Mercury Transit November 2019
Currently, the transits of Mercury take place in May (near its passage through the descending node) or in November (near its passage through the ascending node), the latter being more frequent because Mercury is closer to the Sun when it passes through the ascending node and this favours the geometry of perfect alignment.
Another characteristic of the November transits is that they last less, about 5 hours as opposed to almost 8 eight hours in May, due to the fact that as the planet is closer to its perihelion (closest point of its orbit) Mercury moves faster (remember Kepler's second law).
I had the opportunity to photograph the previous one of May 9, 2016, and this last one of November 2019, both very elusive due to the weather conditions, but which offered some moments of visibility in which the clouds, although present, were not so dense as not to allow the Mercury backlighting to be seen.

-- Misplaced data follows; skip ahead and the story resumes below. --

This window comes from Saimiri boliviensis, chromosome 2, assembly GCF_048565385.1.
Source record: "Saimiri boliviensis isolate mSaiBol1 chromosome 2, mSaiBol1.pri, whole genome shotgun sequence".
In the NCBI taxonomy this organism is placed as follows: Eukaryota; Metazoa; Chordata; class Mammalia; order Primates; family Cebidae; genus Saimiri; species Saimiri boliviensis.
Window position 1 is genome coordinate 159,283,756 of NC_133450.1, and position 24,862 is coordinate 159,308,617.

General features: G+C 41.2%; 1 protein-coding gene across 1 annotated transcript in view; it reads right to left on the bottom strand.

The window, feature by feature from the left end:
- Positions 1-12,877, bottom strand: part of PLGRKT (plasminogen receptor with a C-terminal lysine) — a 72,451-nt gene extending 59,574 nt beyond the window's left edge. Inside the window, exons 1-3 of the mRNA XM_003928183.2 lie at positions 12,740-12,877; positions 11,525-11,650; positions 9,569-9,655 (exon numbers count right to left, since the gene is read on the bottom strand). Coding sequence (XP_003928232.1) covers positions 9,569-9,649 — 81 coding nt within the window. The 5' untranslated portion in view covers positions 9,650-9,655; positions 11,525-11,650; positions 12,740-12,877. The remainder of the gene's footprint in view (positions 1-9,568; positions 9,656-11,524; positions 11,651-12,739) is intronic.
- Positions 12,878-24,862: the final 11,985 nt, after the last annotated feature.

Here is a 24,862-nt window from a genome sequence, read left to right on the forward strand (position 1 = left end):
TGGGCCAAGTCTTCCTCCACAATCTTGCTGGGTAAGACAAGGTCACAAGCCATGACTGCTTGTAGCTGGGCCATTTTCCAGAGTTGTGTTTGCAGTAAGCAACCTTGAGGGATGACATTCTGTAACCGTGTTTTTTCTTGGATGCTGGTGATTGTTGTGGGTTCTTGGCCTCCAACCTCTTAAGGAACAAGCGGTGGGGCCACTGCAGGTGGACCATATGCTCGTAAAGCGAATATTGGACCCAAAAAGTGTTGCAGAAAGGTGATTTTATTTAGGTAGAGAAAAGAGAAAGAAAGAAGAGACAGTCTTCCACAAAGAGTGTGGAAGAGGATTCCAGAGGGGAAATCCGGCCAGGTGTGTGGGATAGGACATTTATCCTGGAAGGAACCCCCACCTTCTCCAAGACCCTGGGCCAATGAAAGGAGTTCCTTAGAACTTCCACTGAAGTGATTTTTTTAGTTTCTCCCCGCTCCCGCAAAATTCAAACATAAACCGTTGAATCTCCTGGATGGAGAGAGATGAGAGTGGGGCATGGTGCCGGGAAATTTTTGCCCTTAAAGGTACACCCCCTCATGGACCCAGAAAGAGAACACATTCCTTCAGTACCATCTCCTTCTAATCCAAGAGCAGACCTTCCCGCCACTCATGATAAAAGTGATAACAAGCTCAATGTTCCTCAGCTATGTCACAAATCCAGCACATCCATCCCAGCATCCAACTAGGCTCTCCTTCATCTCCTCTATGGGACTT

Some moments were photographed which allowed the projection of Mercury's trajectory and which, superimposed, give rise to the photo shown below.
The photographs were taken with an ASI1600mm Pro camera with a sun filter on the telescope (C8 on EQ6 mount) and an infrared filter (Astronomik ProPlanet 742 IR) on the camera. The exposure time varied between 0.01s and 0.1s depending on the density of the clouds. The color was added with Photoshop. The next visible transit from Majadahonda will be in May 2049. Here we will wait for it... if everything goes well.